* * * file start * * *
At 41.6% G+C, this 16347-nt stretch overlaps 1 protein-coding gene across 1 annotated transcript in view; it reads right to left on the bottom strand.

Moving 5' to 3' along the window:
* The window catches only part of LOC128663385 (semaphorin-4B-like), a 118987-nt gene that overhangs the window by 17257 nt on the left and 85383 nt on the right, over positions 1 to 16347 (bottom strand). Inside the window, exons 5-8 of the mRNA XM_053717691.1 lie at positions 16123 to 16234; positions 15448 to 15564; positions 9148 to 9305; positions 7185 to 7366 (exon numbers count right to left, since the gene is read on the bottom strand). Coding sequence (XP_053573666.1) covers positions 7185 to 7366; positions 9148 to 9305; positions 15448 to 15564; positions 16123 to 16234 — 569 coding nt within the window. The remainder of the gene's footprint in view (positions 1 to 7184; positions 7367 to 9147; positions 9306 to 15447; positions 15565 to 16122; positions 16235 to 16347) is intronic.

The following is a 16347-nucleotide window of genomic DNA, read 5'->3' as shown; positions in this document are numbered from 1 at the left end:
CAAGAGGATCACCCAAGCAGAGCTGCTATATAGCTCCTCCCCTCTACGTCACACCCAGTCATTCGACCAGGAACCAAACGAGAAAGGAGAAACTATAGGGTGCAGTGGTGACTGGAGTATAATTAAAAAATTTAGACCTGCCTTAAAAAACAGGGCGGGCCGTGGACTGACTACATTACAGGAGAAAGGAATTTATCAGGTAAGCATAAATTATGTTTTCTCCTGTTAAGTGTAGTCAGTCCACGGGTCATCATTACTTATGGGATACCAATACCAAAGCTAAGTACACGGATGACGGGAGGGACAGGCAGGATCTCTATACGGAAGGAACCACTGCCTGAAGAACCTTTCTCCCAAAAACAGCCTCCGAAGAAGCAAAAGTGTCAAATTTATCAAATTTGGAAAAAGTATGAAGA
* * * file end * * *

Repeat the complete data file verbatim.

At 41.6% G+C, this 16347-nt stretch overlaps 1 protein-coding gene across 1 annotated transcript in view; it reads right to left on the bottom strand.

Moving 5' to 3' along the window:
* The window catches only part of LOC128663385 (semaphorin-4B-like), a 118987-nt gene that overhangs the window by 17257 nt on the left and 85383 nt on the right, over positions 1 to 16347 (bottom strand). Inside the window, exons 5-8 of the mRNA XM_053717691.1 lie at positions 16123 to 16234; positions 15448 to 15564; positions 9148 to 9305; positions 7185 to 7366 (exon numbers count right to left, since the gene is read on the bottom strand). Coding sequence (XP_053573666.1) covers positions 7185 to 7366; positions 9148 to 9305; positions 15448 to 15564; positions 16123 to 16234 — 569 coding nt within the window. The remainder of the gene's footprint in view (positions 1 to 7184; positions 7367 to 9147; positions 9306 to 15447; positions 15565 to 16122; positions 16235 to 16347) is intronic.

The following is a 16347-nucleotide window of genomic DNA, read 5'->3' as shown; positions in this document are numbered from 1 at the left end:
CAAGAGGATCACCCAAGCAGAGCTGCTATATAGCTCCTCCCCTCTACGTCACACCCAGTCATTCGACCAGGAACCAAACGAGAAAGGAGAAACTATAGGGTGCAGTGGTGACTGGAGTATAATTAAAAAATTTAGACCTGCCTTAAAAAACAGGGCGGGCCGTGGACTGACTACATTACAGGAGAAAGGAATTTATCAGGTAAGCATAAATTATGTTTTCTCCTGTTAAGTGTAGTCAGTCCACGGGTCATCATTACTTATGGGATACCAATACCAAAGCTAAGTACACGGATGACGGGAGGGACAGGCAGGATCTCTATACGGAAGGAACCACTGCCTGAAGAACCTTTCTCCCAAAAACAGCCTCCGAAGAAGCAAAAGTGTCAAATTTATCAAATTTGGAAAAAGTATGAAGA